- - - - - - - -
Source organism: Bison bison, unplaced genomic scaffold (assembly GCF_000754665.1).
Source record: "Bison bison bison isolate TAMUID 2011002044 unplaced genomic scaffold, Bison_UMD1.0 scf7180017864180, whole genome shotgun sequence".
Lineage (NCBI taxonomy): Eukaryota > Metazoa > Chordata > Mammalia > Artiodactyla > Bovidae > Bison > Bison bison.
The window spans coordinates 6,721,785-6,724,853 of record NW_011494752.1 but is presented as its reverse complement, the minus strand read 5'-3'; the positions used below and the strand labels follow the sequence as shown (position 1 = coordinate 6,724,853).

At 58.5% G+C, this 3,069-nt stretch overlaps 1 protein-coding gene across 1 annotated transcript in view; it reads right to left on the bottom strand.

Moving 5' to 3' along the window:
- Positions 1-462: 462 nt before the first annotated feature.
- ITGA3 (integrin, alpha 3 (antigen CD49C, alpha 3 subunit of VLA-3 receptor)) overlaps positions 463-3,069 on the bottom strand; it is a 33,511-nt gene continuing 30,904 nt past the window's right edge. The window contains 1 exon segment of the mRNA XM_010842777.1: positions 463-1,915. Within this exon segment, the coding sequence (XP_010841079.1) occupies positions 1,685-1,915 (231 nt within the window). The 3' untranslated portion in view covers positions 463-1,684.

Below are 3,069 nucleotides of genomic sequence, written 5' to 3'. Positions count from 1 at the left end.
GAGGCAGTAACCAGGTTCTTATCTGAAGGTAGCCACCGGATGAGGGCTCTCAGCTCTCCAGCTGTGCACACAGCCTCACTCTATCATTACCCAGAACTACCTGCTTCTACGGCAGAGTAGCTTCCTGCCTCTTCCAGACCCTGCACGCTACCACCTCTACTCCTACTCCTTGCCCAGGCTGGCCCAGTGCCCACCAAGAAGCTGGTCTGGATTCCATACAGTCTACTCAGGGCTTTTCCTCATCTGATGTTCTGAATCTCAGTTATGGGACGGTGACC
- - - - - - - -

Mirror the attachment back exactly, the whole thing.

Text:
Source organism: Bison bison, unplaced genomic scaffold (assembly GCF_000754665.1).
Source record: "Bison bison bison isolate TAMUID 2011002044 unplaced genomic scaffold, Bison_UMD1.0 scf7180017864180, whole genome shotgun sequence".
Lineage (NCBI taxonomy): Eukaryota > Metazoa > Chordata > Mammalia > Artiodactyla > Bovidae > Bison > Bison bison.
The window spans coordinates 6,721,785-6,724,853 of record NW_011494752.1 but is presented as its reverse complement, the minus strand read 5'-3'; the positions used below and the strand labels follow the sequence as shown (position 1 = coordinate 6,724,853).

At 58.5% G+C, this 3,069-nt stretch overlaps 1 protein-coding gene across 1 annotated transcript in view; it reads right to left on the bottom strand.

Moving 5' to 3' along the window:
- Positions 1-462: 462 nt before the first annotated feature.
- ITGA3 (integrin, alpha 3 (antigen CD49C, alpha 3 subunit of VLA-3 receptor)) overlaps positions 463-3,069 on the bottom strand; it is a 33,511-nt gene continuing 30,904 nt past the window's right edge. The window contains 1 exon segment of the mRNA XM_010842777.1: positions 463-1,915. Within this exon segment, the coding sequence (XP_010841079.1) occupies positions 1,685-1,915 (231 nt within the window). The 3' untranslated portion in view covers positions 463-1,684.

Below are 3,069 nucleotides of genomic sequence, written 5' to 3'. Positions count from 1 at the left end.
GAGGCAGTAACCAGGTTCTTATCTGAAGGTAGCCACCGGATGAGGGCTCTCAGCTCTCCAGCTGTGCACACAGCCTCACTCTATCATTACCCAGAACTACCTGCTTCTACGGCAGAGTAGCTTCCTGCCTCTTCCAGACCCTGCACGCTACCACCTCTACTCCTACTCCTTGCCCAGGCTGGCCCAGTGCCCACCAAGAAGCTGGTCTGGATTCCATACAGTCTACTCAGGGCTTTTCCTCATCTGATGTTCTGAATCTCAGTTATGGGACGGTGACC